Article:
I was raised in the film industry, a total misfit.
My father wrote movies, but I’d take a good book over an opening any day of the week. In my lifetime, I have put on make-up exactly twice: clear lip gloss, on my wedding day – and full throttle, by a professional make-up artist, for the bridal party of a college friend. I never polished my nails or colored my hair, never sought out plastic surgery or Botox. I was offered drugs for the first time at an opening, in the ladies room, before my age hit double-digits; I declined. By then, I was used to “declining,” because I “declined” many values of The Industry. The most in-your-face value I declined was the expectation that everyone in the world wanted nothing more than to be a part of The Industry.
As a child, I took ballet, and loved it. But when I showed some talent, they fast-tracked me into a class with adolescents. I was often paired with a girl I’ll call “Snow.” Unlike many in the class, Snow was kind to me, and gracious when our teacher, “Miss Penny,” paired us together constantly. I was puzzled, because of all the girls, Snow clearly had the talent and the body-type to turn pro. Then it hit me: Miss Penny thought I did as well. Snow and I were her “next in line” — if our feet could take the stress en pointe, if our temperaments proved right, if our bodies remained petite (i.e. easy for our partners to lift) – we were tracked to enter the world of professional dancers. I asked to be transferred back to my old ballet class. Miss Penny refused. I quit ballet.
Second only to their quest for the spotlight, my parents’ actor friends were always striving, with an obsessive fervor, for an alarming State of Underweight. I was continuously told I was heavy. As an adult, I was surprised when I looked through photo albums, and found a slim girl in the pictures.
I dreaded industry parties. Well-meaning adults swooped in for interventions – advising me to cut out carbs, exercise instead of eating, take “uppers” to kill my appetite, or laxatives in case I “lost control” and ate something catastrophic, like an entire sandwich. After politely “declining” more times than I could count, my manners threatened to desert me. So I took several weeks of saved allowance and bought a gigantic Latin-English Dictionary with a stop-in-your-tracks magenta cover. To my parents’ astonishment, I threw down the gauntlet: It’s-Me-And-My-Magenta-Dictionary-Or-I’m-Leaving-The-Party. From then on, as the film industry gathered in our living room, I curled up in a corner, immersed in Latin vocabulary. Our guests huddled and whispered their concern. I didn’t want the spotlight, which made me “pathologically shy.” I loved to read, which they defined as “antisocial.” I dressed in jeans, which meant I was undercutting my potential for attractiveness. I was headed for serious trouble, the most dreaded diagnostic condition: Obscurity.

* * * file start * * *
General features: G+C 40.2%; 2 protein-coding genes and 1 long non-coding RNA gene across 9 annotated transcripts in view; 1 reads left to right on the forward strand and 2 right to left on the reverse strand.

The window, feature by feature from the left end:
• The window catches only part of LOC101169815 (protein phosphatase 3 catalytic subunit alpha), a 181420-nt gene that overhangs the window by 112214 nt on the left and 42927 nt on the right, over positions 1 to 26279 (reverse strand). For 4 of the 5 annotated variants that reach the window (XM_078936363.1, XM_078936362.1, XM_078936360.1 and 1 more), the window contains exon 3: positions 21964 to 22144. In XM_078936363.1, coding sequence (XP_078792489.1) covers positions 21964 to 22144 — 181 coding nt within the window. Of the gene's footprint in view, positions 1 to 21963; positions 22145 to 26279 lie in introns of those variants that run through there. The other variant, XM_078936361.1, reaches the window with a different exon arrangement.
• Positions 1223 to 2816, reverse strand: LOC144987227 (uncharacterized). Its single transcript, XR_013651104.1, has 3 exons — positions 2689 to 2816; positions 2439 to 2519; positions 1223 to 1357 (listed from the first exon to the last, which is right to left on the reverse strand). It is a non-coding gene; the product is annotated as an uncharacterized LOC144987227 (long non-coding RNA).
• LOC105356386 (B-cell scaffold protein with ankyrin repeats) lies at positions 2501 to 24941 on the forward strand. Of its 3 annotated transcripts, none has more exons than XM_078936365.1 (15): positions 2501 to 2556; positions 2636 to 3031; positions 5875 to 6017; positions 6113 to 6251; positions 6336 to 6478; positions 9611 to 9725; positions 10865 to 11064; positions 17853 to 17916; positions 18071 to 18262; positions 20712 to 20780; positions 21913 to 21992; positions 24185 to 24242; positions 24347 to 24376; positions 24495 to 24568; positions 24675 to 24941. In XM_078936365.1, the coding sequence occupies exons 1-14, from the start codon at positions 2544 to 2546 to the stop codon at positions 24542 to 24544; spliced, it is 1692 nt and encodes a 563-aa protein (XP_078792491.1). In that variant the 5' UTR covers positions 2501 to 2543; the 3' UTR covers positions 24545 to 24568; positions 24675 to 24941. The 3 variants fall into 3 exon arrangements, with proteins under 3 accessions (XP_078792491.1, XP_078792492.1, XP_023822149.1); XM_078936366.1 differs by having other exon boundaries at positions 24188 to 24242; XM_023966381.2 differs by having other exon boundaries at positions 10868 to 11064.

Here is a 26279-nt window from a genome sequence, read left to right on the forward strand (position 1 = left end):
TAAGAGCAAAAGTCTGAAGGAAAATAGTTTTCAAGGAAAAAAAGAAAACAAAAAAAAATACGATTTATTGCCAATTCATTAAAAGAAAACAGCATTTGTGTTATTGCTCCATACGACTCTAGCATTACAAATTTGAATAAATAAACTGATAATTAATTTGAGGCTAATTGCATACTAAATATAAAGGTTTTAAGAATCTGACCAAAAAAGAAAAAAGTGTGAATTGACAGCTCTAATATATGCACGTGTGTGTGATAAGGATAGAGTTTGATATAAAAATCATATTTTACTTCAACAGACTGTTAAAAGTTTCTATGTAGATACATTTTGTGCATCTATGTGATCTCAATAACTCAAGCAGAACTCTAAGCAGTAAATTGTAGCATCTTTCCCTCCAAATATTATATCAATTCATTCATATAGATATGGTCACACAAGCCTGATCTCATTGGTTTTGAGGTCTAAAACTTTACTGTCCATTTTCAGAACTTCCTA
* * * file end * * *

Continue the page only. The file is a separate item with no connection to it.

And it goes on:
It’s been decades since I memorized Latin vocabulary. My hair is comfortably gray. I wear blue jeans when I dress up, and sweats when I don’t. I speak quietly, and I love writing essays and novels.
For years, I would shut down like an overloaded circuit, every time I met an actor, producer, director. Over time, I realized there was no threat anymore. Looking back, I was simply a mismatch for the world where I grew up. Today, my few friends in the industry are supportive of my quieter personality. I’m interested to hear about their work, just as they’re interested to hear about mine.
From my background, I know the hours, talent, grit needed to create a wonderful production. I deeply respect the craft of a fine movie. But I enjoy the film industry from a distance, as a member of the audience — which is where I belong.
Novels By Amy Kaufman Burk
Hollywood High: Achieve The Honorable
Caroline Black, 15 years old, leaves her college prep academy for the local public high school. Growing up in the film industry, Caroline is a misfit, and her new school opens her world. Written in reaction to seeing gay students bullied in high school.
A rookie psychology intern goes through one year of training, working with her first patient – a young man who is stormy, seductive, complex and troubled. Written in support of healthy sex and sexuality, in support of same-sex parents, as a voice against the stigma of therapy, and as a window into the behind-closed-doors parts of the film industry.
Amy’s Author Page On Amazon